“Success is a journey, not a destination. The doing is often more important than the outcome.” -Arthur Ashe
When I joined Alchemie, the Mechanisms app had already been released with the first sixty puzzles. Of course, I immediately fell in love with the product and its design -- I did agree to become a member of the team!
One thing about the app was perplexing: why the task cards, the images that show the reaction pieces at the beginning of the puzzles, were not showing students the overall goal of the mechanism?
As a recent PhD organic chemistry graduate and adjunct professor, I thought “Why not use the reaction scheme as the task card?” Students should know where they are going when they try to reason their way to the product. Interestingly, many other instructors have shared similar thoughts during demos of Mechanisms. Now, however, I see the how this task card can help students by withholding information.
To develop mechanistic reasoning, the journey through the process is more important than the product itself. That’s why this post begins with the Arthur Ashe quote. It’s a lesson for more than just tennis or organic chemistry!
A recent study from Bhattacharyya group (see reference below) at Missouri State University makes a convincing argument regarding how mechanistic reasoning tasks are assessed. The group investigated if students used different strategies to solve electron-pushing tasks depending on whether the product was given or not. To conduct the study, they held think-aloud interviews with twenty-four students who were in an Organic Chemistry Semester II course. During the interview the participants were given the reactants for one step of a mechanism and were not shown the products of the transformation. They were asked to give the product of that step and show the mechanism for that transformation (Figure A). Later in the interview they were asked the same question, but this time they were also given the overall reaction scheme, that is, showing reactants going to products (Figure B).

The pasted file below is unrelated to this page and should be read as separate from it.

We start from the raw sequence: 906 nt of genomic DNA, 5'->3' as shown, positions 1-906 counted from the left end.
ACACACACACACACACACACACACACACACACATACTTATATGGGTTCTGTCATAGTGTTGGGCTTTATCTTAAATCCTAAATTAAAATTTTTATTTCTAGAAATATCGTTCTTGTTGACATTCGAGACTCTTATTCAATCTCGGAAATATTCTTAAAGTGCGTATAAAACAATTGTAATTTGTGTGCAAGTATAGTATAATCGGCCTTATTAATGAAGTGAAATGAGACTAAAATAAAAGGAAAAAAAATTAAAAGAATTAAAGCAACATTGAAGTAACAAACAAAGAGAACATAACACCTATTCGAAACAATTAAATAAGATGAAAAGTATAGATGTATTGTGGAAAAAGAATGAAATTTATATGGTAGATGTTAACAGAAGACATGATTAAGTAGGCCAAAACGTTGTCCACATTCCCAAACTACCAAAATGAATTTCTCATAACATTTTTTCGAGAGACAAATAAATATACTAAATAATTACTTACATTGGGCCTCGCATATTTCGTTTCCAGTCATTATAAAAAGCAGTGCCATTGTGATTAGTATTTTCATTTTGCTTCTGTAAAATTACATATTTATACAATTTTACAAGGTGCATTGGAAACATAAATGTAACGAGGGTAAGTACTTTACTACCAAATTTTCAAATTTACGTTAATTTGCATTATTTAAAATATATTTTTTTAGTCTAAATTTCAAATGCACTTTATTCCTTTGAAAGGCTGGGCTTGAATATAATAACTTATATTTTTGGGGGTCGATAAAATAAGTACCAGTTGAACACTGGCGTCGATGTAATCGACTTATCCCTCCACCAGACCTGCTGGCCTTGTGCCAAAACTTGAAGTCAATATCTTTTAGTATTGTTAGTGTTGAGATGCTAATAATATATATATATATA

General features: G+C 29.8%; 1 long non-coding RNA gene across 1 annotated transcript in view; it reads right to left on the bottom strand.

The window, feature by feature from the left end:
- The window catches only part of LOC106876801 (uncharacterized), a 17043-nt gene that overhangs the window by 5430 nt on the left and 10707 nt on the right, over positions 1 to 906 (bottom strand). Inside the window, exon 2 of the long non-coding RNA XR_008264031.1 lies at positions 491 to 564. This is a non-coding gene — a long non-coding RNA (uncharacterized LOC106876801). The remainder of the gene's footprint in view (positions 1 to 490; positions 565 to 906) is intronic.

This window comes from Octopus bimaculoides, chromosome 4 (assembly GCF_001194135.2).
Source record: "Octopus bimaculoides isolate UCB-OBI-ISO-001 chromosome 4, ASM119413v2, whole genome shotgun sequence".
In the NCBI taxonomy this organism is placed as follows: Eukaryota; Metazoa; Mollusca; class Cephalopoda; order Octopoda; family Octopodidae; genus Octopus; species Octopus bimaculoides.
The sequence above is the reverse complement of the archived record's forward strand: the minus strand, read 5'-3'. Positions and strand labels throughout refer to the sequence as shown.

The researchers found that, in general, when the students were not given the product, they at least attempted to use their organic chemistry knowledge to reason their way to an answer. Conversely, as best stated by the authors, “When provided with the overall transformation, however, the students changed their focus to getting to the product. Consequently, they replaced correct answers with incorrect ones when given the reaction products.”
Our goal with the Mechanisms app is to help students build their mechanistic reasoning skills. By not showing the reaction scheme and the product on the task card, we remove the ability for students to use an “ends-means analysis”. Instead, students are encouraged to use their knowledge of organic chemistry to find the reaction pathway. They also do not need to worry about being penalized for a wrong move. They can make a hypothesis at each step, test it, and if it is a common error even get feedback about why that move is wrong and how to fix it.
With Mechanisms there is no pressure to get to the “right” product. Success is achieved in the doing, not the outcome. Thanks, Arthur!
Reference: TMI (Too much information)! Effects of given information on organic chemistry students’ approaches to solving mechanism tasks. Bhattacharyya, G. and DeCocq, Chemistry Education Research and Practice (RSC Publishing), October 2018. https://pubs.rsc.org/en/Content/ArticleLanding/2018/RP/C8RP00214B#!divAbstract.